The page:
Seniors and eye exams
If you are 65 or older, make sure you have your eyes checked every year or two. Your ophthalmologist will check for signs of age-related eye diseases such as:
- diabetic retinopathy
- age-related macular degeneration
Remember, always follow the schedule your ophthalmologist recommends for future eye exams.
What Do Ophthalmologists Check During Eye Exams?
A comprehensive eye exam is simple and comfortable. It shouldn’t take more than 45 to 90 minutes. Your doctor may have a staff member do portions of this exam. Here is what the exam should include:
Your medical history
Your doctor will ask you about your vision and your general health. They will ask about:
- your family’s medical history,
- what medications you take, and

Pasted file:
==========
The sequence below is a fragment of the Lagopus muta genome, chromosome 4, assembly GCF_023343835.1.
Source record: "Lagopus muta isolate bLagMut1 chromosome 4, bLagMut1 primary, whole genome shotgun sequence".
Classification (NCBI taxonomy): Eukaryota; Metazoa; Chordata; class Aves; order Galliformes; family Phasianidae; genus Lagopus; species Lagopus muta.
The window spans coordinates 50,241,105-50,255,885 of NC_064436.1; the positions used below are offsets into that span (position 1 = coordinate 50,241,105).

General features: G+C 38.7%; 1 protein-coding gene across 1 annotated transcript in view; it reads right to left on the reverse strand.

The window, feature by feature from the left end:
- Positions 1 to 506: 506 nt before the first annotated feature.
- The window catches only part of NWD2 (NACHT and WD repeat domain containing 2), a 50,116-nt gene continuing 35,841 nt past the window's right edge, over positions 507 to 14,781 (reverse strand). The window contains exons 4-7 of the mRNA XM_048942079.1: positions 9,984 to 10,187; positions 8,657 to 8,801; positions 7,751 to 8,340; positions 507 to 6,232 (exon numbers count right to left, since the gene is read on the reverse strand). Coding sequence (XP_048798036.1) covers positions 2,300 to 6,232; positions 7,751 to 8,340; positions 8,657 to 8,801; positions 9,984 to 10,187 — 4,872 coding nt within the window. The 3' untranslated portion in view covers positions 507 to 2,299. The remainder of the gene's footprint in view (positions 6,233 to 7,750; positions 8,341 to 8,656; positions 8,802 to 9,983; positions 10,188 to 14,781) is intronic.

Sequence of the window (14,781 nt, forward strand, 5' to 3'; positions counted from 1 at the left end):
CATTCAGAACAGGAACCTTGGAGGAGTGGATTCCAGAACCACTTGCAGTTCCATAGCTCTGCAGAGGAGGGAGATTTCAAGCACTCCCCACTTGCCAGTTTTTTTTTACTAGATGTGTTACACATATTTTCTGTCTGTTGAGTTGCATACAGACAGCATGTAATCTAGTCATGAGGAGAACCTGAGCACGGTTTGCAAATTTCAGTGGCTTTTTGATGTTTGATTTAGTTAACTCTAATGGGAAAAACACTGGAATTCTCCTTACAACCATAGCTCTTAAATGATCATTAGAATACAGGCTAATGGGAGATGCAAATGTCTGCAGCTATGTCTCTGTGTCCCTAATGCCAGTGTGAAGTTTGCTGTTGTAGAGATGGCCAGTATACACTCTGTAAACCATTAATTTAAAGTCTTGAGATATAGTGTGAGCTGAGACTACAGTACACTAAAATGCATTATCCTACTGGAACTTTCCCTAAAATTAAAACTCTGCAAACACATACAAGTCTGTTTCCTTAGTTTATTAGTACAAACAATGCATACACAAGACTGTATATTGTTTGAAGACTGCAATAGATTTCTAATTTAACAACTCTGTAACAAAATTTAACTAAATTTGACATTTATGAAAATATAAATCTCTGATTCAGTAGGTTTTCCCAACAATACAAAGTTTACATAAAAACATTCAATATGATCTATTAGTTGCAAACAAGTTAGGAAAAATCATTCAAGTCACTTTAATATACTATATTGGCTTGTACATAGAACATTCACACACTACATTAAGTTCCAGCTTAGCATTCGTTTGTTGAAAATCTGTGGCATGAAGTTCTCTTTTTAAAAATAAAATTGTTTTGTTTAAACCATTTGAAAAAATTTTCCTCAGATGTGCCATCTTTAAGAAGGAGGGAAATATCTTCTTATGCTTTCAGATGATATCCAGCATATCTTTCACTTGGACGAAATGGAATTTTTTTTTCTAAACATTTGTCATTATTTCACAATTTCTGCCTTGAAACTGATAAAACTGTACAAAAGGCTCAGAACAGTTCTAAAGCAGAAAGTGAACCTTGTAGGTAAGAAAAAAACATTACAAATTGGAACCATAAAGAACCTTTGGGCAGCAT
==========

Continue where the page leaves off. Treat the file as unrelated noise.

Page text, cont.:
- whether you wear corrective lenses.
Your visual acuity
This is the part of an eye exam people are most familiar with. You will read an eye chart to determine how well you see at various distances. You cover one eye while the other is being tested. This exam will determine whether you have 20/20 vision or not.
Your prescription for corrective lenses
Your doctor will ask you to look at an eye chart through a device called a phoroptor. The phoroptor contains different lenses. It will help determine the best eyeglass or contact lens prescription for you.
Your doctor may check how your pupils respond to light by shining a bright beam of light into your eye. Pupils usually respond by getting smaller. If your pupils widen or don’t respond, this may reveal an underlying problem.
Your side vision
Loss of side vision (peripheral vision) may be a symptom of glaucoma. This test can find eye problems you aren’t aware of because you can lose side vision without noticing.
Your eye movement
A test called ocular motility evaluates the movement of your eyes. Your ophthalmologist looks to see if your eyes are aligned. They also check that your eye muscles are working properly.
Your eye pressure